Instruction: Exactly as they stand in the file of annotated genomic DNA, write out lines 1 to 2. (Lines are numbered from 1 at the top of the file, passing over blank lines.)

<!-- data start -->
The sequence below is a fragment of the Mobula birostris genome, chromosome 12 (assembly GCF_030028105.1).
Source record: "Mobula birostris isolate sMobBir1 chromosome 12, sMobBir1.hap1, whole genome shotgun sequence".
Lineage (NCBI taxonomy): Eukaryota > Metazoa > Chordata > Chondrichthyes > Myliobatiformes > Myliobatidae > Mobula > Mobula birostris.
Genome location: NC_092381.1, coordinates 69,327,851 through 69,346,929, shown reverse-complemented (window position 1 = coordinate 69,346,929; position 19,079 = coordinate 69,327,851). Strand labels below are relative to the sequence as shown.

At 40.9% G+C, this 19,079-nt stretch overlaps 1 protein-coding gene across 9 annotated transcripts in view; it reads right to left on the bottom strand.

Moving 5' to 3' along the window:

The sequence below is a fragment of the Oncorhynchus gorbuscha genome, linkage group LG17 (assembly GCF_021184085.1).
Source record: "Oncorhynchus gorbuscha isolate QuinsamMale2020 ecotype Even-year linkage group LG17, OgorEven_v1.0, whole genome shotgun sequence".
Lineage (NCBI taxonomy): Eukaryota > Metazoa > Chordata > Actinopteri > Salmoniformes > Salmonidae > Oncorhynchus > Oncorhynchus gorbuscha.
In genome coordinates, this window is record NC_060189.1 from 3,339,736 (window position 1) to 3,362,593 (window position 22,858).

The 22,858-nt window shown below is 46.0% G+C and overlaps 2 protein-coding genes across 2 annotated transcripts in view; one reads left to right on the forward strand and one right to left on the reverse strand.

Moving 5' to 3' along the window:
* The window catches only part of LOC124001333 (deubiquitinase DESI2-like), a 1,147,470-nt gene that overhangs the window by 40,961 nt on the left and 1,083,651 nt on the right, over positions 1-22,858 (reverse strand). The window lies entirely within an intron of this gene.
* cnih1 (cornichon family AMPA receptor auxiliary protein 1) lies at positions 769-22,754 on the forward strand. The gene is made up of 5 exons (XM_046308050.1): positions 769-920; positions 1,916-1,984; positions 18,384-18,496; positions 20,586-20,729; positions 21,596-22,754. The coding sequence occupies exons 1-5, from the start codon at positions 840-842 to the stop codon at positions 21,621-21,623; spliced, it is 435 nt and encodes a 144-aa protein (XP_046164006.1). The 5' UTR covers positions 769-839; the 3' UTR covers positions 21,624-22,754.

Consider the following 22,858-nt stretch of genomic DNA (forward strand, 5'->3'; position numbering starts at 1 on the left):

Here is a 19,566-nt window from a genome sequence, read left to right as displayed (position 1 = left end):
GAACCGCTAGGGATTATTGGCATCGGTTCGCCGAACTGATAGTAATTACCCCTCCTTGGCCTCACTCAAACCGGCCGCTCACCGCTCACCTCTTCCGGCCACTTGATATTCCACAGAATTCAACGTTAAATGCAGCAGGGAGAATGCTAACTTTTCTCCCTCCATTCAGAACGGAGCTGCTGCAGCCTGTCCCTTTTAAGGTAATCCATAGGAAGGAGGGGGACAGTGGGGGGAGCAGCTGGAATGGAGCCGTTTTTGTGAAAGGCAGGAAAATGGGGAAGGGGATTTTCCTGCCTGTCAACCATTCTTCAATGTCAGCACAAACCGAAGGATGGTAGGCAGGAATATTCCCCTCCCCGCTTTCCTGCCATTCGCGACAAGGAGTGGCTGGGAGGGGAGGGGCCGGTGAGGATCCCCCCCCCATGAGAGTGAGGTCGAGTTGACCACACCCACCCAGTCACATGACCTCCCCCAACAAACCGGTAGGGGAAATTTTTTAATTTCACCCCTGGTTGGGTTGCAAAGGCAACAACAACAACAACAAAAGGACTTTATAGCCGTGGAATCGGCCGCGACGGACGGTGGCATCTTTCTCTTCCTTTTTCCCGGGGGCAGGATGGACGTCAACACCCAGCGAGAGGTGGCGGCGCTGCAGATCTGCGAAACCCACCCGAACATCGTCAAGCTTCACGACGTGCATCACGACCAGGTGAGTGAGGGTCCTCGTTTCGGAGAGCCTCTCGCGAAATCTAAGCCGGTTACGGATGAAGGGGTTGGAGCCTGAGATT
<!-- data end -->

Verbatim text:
The sequence below is a fragment of the Mobula birostris genome, chromosome 12 (assembly GCF_030028105.1).
Source record: "Mobula birostris isolate sMobBir1 chromosome 12, sMobBir1.hap1, whole genome shotgun sequence".